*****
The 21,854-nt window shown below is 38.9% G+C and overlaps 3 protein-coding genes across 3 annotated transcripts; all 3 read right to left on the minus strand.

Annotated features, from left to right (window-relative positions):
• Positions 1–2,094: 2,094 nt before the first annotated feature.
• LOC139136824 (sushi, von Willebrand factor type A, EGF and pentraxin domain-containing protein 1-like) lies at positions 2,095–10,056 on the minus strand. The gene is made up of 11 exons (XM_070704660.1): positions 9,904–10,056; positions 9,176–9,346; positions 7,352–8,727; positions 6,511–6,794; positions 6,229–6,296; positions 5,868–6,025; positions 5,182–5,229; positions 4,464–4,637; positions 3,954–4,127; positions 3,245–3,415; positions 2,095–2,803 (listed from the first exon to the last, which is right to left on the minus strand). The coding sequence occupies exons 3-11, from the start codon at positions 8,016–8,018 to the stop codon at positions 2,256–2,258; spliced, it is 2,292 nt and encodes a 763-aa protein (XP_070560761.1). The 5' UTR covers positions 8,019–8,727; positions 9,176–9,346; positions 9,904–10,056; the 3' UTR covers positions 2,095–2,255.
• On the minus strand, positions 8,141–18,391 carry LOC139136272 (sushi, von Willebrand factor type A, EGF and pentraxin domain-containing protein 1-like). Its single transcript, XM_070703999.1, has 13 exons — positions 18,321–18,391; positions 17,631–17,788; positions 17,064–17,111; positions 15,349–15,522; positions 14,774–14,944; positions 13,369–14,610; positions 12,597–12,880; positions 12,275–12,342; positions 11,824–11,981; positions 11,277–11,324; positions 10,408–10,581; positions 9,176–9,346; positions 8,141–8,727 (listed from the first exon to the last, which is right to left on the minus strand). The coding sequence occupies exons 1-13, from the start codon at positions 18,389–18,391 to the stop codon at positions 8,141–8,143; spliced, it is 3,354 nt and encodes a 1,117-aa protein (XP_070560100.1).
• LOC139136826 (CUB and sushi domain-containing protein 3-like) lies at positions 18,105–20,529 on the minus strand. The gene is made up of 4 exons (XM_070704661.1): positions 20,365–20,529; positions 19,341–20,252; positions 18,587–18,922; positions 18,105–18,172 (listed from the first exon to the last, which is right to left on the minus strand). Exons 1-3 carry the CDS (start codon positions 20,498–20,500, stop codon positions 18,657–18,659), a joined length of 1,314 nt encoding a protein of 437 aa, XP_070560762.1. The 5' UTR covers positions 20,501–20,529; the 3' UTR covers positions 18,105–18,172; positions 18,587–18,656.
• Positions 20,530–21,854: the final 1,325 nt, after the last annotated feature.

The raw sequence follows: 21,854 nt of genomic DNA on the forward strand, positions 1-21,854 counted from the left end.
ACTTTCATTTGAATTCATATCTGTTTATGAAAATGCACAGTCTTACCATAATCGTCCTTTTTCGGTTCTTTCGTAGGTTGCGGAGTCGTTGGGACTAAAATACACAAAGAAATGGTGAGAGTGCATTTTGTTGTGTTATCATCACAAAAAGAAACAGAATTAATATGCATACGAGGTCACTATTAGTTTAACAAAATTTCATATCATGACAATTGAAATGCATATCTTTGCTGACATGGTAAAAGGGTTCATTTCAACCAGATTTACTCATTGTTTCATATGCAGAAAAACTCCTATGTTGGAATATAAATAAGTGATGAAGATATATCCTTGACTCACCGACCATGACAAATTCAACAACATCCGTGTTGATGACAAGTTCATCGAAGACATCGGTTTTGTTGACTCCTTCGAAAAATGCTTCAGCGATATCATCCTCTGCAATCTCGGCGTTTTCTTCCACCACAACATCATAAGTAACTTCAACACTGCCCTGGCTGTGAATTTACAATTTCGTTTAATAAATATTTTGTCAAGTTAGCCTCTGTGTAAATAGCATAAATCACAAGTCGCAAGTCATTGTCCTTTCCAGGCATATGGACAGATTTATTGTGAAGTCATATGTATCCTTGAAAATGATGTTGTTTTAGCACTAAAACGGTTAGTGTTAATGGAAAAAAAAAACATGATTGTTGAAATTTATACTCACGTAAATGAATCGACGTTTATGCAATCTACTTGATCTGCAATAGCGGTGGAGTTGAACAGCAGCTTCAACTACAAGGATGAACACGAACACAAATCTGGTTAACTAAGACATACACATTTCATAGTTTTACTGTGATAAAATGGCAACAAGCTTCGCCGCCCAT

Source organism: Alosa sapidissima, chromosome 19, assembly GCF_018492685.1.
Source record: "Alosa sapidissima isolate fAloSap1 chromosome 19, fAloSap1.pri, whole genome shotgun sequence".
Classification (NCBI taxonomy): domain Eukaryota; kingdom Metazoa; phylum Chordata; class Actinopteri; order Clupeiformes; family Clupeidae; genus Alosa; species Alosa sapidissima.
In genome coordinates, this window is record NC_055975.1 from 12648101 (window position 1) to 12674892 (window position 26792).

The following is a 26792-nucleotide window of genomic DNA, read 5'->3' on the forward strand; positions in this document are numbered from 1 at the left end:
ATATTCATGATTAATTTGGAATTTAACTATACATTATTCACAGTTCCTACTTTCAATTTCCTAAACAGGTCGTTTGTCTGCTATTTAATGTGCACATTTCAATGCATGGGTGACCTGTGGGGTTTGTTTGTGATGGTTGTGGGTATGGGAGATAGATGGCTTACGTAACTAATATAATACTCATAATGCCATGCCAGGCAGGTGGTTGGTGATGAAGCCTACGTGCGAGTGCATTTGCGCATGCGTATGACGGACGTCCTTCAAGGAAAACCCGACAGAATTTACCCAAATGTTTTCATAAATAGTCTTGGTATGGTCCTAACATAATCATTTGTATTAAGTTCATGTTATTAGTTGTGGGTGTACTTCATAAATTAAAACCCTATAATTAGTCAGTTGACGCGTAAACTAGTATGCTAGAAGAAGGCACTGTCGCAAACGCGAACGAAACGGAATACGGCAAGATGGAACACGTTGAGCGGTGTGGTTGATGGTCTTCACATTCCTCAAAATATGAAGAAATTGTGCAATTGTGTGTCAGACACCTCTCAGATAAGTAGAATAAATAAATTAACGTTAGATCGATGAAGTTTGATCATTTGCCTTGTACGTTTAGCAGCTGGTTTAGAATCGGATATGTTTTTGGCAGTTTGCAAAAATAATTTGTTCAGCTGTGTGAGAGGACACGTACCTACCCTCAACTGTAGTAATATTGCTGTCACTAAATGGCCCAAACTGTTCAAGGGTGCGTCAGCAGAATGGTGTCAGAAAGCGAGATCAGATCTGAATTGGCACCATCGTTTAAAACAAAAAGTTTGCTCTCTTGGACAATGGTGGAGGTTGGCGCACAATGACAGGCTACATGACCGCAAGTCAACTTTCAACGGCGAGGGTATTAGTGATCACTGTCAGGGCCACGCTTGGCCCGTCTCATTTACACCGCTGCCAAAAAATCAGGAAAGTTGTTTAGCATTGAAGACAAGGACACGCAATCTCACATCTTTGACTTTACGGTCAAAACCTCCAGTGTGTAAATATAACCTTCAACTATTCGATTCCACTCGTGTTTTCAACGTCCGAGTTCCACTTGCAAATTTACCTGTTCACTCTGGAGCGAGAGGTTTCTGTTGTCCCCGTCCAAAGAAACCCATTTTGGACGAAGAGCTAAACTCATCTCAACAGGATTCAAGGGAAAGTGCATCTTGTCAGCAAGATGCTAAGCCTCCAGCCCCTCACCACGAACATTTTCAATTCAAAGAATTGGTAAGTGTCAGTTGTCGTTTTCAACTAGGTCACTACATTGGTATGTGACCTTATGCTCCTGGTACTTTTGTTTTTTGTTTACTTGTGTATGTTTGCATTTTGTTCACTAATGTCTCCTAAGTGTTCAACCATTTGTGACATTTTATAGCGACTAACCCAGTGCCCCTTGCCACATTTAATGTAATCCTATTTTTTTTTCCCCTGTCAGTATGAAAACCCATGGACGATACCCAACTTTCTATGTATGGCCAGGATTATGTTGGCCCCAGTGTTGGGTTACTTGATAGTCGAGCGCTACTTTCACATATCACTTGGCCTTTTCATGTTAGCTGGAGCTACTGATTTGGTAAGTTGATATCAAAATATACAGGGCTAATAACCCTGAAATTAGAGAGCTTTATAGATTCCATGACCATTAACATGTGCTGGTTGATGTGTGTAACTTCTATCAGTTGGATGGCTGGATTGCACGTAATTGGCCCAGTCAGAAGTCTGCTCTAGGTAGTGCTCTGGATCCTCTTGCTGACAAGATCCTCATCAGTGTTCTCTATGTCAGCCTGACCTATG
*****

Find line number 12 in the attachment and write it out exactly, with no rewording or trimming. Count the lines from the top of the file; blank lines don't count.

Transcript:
Classification (NCBI taxonomy): domain Eukaryota; kingdom Metazoa; phylum Chordata; class Actinopteri; order Clupeiformes; family Clupeidae; genus Alosa; species Alosa sapidissima.